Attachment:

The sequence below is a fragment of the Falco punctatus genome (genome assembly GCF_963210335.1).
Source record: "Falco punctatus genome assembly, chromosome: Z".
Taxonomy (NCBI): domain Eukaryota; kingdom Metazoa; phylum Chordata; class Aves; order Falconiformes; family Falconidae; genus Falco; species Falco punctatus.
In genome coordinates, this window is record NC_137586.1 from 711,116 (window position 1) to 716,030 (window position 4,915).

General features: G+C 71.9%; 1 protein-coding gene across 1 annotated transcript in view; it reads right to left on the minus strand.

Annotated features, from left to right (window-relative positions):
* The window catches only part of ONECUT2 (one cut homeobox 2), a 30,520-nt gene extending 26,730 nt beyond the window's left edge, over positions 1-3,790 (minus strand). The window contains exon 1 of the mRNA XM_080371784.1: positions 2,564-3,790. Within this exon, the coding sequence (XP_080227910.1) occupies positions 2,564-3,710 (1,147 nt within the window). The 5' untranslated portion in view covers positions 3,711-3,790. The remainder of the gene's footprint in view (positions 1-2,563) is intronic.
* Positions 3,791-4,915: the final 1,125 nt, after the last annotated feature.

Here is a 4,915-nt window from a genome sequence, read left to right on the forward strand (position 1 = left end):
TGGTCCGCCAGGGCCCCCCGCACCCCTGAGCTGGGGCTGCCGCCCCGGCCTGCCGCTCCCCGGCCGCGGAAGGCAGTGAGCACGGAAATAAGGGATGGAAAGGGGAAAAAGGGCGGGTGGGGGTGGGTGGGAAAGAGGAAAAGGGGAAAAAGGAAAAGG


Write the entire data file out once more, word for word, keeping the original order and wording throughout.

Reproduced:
The sequence below is a fragment of the Falco punctatus genome (genome assembly GCF_963210335.1).
Source record: "Falco punctatus genome assembly, chromosome: Z".
Taxonomy (NCBI): domain Eukaryota; kingdom Metazoa; phylum Chordata; class Aves; order Falconiformes; family Falconidae; genus Falco; species Falco punctatus.
In genome coordinates, this window is record NC_137586.1 from 711,116 (window position 1) to 716,030 (window position 4,915).

General features: G+C 71.9%; 1 protein-coding gene across 1 annotated transcript in view; it reads right to left on the minus strand.

Annotated features, from left to right (window-relative positions):
* The window catches only part of ONECUT2 (one cut homeobox 2), a 30,520-nt gene extending 26,730 nt beyond the window's left edge, over positions 1-3,790 (minus strand). The window contains exon 1 of the mRNA XM_080371784.1: positions 2,564-3,790. Within this exon, the coding sequence (XP_080227910.1) occupies positions 2,564-3,710 (1,147 nt within the window). The 5' untranslated portion in view covers positions 3,711-3,790. The remainder of the gene's footprint in view (positions 1-2,563) is intronic.
* Positions 3,791-4,915: the final 1,125 nt, after the last annotated feature.

Here is a 4,915-nt window from a genome sequence, read left to right on the forward strand (position 1 = left end):
TGGTCCGCCAGGGCCCCCCGCACCCCTGAGCTGGGGCTGCCGCCCCGGCCTGCCGCTCCCCGGCCGCGGAAGGCAGTGAGCACGGAAATAAGGGATGGAAAGGGGAAAAAGGGCGGGTGGGGGTGGGTGGGAAAGAGGAAAAGGGGAAAAAGGAAAAGG